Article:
Arrows versus Armour: Medieval Myth Busting
October 9, 2019 12:55 PM   Subscribe

A YouTube video of medieval armour and arms enthusiasts, academics and re-creators firing a medieval longbow at medieval plate armour. Who wins, bowman or knight? Happy few or most excellent horse? Arrows versus Armour

Lots of nice links on the video for references. They are trying to use the 1415 Battle of Agincourt as a reference point.
posted by alasdair (21 comments total) 21 users marked this as a favorite
 
I'm really fascinated by the process for case-hardening the wrought iron arrow heads. I'd been led to believe that bodkin points were more square than those they used for the test, and I wonder if that would have changed the penetration of the armor.
posted by hanov3r at 1:03 PM on October 9 [1 favorite]


They are trying to use the 1415 Battle of Agincourt as a reference point.

Bah. As everyone knows, the potency of the longbow as a dominant weapon on the battlefields of Western Europe was established in August 1346 during the Battle of Crecy.
posted by Huffy Puffy at 1:09 PM on October 9 [15 favorites]


Yeah, thanks for the reminder of the question I was 100% sure I was right on in the last season, Huffy Puffy.

Couple of things I would love to see them investigate further on this:
-bodkin points, as mentioned above;
-the effectiveness against leg & arm armour, as they mentioned;
-an exploration of what the ripple on effects of the strike are - I was fascinated to see how the armour protected against the arrowhead/shaft breaking upwards, but the ballistics gel behind it all was also vibrating. What does that mean, in terms of the person behind the armour? The men at arms at Agincourt advanced into "a terrifying hail of arrowshot" which may not have penetrated, but did it still cause damage?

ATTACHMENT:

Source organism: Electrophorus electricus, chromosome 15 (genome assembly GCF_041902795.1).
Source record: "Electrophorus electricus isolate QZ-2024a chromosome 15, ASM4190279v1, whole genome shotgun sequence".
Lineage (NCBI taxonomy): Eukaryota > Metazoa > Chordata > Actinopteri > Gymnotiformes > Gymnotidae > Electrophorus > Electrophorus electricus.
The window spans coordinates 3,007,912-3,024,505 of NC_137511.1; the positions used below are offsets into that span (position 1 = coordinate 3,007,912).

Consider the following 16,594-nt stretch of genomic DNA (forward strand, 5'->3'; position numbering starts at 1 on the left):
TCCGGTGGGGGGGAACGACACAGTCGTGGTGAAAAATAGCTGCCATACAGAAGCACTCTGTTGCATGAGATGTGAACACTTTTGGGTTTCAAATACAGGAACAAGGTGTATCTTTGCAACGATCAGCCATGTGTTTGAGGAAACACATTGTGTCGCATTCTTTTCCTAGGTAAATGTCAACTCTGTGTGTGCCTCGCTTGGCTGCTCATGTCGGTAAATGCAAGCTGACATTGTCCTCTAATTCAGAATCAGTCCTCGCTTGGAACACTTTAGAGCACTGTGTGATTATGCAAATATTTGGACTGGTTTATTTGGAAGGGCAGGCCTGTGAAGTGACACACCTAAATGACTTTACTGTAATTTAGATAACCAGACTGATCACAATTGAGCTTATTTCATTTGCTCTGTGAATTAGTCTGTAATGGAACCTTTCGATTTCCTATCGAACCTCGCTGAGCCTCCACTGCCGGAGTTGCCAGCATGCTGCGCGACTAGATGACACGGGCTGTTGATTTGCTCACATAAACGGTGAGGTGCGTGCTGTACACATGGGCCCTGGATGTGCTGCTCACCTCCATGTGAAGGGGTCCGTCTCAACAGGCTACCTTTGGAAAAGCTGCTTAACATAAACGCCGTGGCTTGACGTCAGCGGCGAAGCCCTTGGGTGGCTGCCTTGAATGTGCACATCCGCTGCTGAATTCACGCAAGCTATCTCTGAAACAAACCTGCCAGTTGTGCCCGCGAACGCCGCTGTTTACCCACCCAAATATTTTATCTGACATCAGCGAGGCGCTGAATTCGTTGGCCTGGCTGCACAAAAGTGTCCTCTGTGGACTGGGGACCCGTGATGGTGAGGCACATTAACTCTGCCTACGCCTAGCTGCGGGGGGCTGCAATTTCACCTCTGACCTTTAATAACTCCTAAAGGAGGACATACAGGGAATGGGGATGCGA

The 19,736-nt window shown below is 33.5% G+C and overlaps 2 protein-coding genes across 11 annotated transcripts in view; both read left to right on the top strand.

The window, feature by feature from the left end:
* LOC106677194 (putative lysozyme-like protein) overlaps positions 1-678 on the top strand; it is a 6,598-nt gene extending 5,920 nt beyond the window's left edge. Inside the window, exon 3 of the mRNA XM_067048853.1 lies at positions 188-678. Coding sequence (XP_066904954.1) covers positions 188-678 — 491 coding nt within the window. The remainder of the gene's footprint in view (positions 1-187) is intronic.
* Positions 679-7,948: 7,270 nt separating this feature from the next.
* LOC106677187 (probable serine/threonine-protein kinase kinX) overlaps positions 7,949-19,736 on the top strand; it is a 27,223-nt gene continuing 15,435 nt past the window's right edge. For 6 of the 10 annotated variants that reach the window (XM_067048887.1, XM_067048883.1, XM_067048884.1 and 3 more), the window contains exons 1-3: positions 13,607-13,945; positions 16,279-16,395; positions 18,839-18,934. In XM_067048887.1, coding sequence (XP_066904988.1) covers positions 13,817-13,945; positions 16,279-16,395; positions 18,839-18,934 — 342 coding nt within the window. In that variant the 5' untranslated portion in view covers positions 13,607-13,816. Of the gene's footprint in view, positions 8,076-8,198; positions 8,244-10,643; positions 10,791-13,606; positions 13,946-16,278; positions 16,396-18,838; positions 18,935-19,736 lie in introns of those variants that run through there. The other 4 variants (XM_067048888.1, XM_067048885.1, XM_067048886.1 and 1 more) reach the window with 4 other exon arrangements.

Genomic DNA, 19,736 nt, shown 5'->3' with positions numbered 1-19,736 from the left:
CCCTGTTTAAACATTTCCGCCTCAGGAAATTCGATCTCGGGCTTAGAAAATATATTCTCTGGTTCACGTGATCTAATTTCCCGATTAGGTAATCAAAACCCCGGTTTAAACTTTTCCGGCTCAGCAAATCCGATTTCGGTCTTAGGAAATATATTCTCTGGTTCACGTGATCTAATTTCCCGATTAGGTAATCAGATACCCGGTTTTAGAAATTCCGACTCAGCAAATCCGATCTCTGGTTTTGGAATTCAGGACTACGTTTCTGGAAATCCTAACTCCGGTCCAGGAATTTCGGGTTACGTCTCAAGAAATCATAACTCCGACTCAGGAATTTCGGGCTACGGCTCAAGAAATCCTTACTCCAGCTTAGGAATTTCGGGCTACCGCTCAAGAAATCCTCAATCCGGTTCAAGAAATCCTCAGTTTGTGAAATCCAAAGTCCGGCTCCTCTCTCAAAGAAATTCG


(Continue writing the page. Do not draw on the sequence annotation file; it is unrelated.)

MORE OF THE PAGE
Interesting stuff, interesting channel. A couple of weeks ago they posted a video of a longbow vs. a windlass crossbow in terms of speed & accuracy...I would love to see what the crossbow could do against the breastplate.
posted by nubs at 2:17 PM on October 9


goddammit huffy
posted by Etrigan at 2:55 PM on October 9


Oh, Tod's Workshop is one of my favorites! Here is Tobias Capwell talking about this experiment and the Battle of Agincourt Capwell on Agincourt
posted by jadepearl at 3:11 PM on October 9 [1 favorite]


If you dig weaponry I recommend the Scholagladitoria channel for very good discussions on weapons, fighting technique and historical perspective.
posted by jadepearl at 3:14 PM on October 9 [2 favorites]


> I was fascinated to see how the armour protected against the arrowhead/shaft breaking upwards, but the ballistics gel behind it all was also vibrating.

The whole stand was rocked back by the impacts of the arrows, so I assume the ballistics gel was vibrating because of that. There's a lot of force in those shots. I'd bet that the best you could hope for enduring a torrent of arrows is to come out bruised all over.
posted by ardgedee at 3:31 PM on October 9


Longbow, Schrombow... The chief weapon of the English was poor leadership on the part of the French, who, in their three large defeats (Crécy, Poitiers and Azincourt), attacked prematurely when they didn't have to. The attention given to the longbow is mainly English nationalistic hokum.

The French had only to wait it out; the English were hungry and had nowhere to go. Unfortunately for the French, Charles VI was mentally ill and nobody present could rein in the idiot nobles who wanted to charge.